Bactrian camels shed large quantities of Middle East respiratory syndrome coronavirus (MERS-CoV) after experimental infection*

Dromedary camels play a significant part in the circulation and the zoonotic transmission of Middle East respiratory syndrome coronavirus (MERS-CoV). Researchers demonstrated that Bactrian camels are also susceptible to MERS-CoV infection and shed large quantities of infectious virus in nasal secretions. 

Risk Factors for MERS-CoV Seropositivity among Animal Market and Slaughterhouse Workers, Abu Dhabi, United Arab Emirates, 2014–2017

The study investigated risk factors for Middle East respiratory syndrome (MERS) seropositivity in animal market and slaughterhouse workers at a site previously associated with zoonotic transmission of MERS. Given the large number of camels present, including many young camels, and the mixing of camels from multiple sources, this site probably facilitates MERS transmission among camels. Results demonstrated a relatively high MERS seroprevalence in workers at this site, ranging from six percent to 19 percent at each round across all occupations. 

Molecular Evidence of Human Monkeypox Virus Infection, Sierra Leone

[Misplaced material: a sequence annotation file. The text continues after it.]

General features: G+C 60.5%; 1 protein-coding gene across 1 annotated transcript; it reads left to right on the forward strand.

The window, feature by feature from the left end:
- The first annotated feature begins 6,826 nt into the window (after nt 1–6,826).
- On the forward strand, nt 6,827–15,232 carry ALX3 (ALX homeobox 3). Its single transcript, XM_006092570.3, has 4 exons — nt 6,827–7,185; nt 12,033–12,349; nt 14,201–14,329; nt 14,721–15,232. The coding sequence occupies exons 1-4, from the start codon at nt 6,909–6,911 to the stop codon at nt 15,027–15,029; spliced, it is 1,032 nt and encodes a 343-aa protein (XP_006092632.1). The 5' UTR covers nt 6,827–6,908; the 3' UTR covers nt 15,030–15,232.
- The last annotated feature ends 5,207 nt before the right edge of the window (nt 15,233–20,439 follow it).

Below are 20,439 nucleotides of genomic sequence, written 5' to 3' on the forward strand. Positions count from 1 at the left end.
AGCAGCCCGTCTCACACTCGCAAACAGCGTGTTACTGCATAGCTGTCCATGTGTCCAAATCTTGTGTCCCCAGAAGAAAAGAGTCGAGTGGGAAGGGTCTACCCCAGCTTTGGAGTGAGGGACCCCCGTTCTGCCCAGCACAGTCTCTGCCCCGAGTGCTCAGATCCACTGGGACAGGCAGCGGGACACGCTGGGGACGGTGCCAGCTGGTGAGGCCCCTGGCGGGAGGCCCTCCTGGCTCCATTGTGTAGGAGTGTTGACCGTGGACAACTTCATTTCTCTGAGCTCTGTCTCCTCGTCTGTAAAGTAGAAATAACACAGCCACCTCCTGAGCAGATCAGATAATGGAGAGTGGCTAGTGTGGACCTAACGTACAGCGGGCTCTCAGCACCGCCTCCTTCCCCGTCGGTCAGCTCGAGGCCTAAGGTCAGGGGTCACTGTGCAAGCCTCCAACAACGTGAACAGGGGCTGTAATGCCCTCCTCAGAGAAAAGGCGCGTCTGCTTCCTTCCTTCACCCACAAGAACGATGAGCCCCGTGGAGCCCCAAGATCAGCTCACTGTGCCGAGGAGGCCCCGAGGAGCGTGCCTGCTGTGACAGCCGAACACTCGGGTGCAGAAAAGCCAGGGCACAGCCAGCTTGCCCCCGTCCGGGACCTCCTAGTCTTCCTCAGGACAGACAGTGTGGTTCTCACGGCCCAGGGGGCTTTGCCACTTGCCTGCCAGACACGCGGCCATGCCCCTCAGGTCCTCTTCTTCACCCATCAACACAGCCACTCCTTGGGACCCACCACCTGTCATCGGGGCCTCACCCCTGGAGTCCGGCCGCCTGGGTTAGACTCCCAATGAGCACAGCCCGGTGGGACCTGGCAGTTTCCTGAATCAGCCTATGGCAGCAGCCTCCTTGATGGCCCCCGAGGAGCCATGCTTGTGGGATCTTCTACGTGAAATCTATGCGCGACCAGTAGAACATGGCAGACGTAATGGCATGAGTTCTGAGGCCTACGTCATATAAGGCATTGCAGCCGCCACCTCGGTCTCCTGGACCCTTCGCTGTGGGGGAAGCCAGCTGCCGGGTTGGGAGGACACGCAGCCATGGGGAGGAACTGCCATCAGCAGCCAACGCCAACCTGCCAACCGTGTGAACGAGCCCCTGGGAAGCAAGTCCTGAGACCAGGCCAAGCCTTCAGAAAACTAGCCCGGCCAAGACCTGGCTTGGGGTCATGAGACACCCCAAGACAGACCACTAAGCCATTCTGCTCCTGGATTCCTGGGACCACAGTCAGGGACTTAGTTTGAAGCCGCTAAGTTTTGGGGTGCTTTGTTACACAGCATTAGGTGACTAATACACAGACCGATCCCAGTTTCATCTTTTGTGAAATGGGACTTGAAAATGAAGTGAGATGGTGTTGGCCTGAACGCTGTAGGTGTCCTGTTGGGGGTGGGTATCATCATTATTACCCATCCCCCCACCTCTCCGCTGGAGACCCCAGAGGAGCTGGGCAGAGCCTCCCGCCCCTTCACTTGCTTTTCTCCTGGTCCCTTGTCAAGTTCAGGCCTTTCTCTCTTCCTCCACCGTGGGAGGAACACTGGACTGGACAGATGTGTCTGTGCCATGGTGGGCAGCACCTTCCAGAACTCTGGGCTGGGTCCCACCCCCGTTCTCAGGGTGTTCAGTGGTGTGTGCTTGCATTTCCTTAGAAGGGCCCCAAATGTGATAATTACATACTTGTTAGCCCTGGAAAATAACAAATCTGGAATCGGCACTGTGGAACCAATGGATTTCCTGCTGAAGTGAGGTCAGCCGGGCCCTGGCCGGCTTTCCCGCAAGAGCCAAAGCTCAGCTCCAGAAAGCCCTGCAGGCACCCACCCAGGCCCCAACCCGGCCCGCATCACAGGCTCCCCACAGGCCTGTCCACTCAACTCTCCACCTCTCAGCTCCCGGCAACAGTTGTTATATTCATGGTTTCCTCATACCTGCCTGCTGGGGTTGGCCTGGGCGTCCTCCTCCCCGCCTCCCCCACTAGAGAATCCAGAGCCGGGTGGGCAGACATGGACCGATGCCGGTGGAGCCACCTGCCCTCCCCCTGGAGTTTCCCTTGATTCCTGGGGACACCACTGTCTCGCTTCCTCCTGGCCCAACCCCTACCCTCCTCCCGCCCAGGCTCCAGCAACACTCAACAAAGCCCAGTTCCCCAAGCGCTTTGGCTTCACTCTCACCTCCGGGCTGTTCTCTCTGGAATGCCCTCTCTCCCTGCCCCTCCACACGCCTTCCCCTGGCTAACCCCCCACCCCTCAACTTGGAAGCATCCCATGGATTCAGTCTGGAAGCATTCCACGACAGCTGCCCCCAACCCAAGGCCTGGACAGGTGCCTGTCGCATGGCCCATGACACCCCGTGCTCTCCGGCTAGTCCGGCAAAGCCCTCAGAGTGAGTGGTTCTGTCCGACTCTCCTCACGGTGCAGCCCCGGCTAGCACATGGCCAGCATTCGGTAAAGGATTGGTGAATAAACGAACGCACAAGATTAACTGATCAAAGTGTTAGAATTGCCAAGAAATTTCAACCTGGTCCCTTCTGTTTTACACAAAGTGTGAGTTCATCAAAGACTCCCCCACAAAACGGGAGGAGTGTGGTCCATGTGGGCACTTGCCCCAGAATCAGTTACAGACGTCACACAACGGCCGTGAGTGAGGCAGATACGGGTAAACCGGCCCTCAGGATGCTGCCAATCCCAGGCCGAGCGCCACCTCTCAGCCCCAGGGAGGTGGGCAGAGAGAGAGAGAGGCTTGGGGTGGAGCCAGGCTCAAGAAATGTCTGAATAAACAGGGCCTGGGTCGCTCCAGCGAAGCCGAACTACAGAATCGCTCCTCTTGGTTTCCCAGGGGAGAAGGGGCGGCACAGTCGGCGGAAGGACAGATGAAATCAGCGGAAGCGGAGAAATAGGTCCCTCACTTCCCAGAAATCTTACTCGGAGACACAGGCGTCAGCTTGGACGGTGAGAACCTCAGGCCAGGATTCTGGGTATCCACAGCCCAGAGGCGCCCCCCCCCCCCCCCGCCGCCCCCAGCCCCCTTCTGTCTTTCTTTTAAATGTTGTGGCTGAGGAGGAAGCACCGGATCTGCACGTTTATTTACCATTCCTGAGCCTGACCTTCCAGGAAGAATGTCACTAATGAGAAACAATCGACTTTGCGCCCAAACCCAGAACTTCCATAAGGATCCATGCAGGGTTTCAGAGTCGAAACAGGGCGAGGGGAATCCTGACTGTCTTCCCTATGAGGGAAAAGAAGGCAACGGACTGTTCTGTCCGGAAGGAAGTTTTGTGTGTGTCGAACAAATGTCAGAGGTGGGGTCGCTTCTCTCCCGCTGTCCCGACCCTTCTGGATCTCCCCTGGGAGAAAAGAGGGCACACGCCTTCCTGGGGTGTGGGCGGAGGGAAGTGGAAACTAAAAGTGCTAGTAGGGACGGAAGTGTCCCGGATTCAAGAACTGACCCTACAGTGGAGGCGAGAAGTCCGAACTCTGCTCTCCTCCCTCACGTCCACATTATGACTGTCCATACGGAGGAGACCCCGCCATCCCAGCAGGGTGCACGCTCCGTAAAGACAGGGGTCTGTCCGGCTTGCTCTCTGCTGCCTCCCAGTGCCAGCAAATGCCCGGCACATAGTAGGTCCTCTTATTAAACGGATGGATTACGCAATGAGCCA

Monkeypox virus is a zoonotic disease endemic to Africa. In 2017, research confirmed a case of human monkeypox virus in Sierra Leone by molecular and serologic methods. Sequencing analysis indicated the virus belongs to the West African clade and data suggest it was likely transmitted by wild animals.

‘Sentinel chickens’ implicate Florida Panhandle as epicenter for Eastern equine encephalitis virus in US

The study revealed extensive genetic diversity as well as spatial dispersal of EEEV within Florida. Additionally, Das and colleagues observed more clustering of the disease in the Panhandle region. The findings, they said, indicate that EEEV is present year-round in the Florida Panhandle and that the region could be “seeding” EEEV epizootics in the rest of the state and the Northeastern US.

Pneumonic Plague in a Dog and Widespread Potential Human Exposure in a Veterinary Hospital, United States

In December 2017, a dog that had pneumonic plague was brought to a veterinary teaching hospital in northern Colorado. Several factors, including signalment, season, imaging, and laboratory findings, contributed to delayed diagnosis and resulted in potential exposure of >116 persons and 46 concurrently hospitalized animals to Yersinia pestis.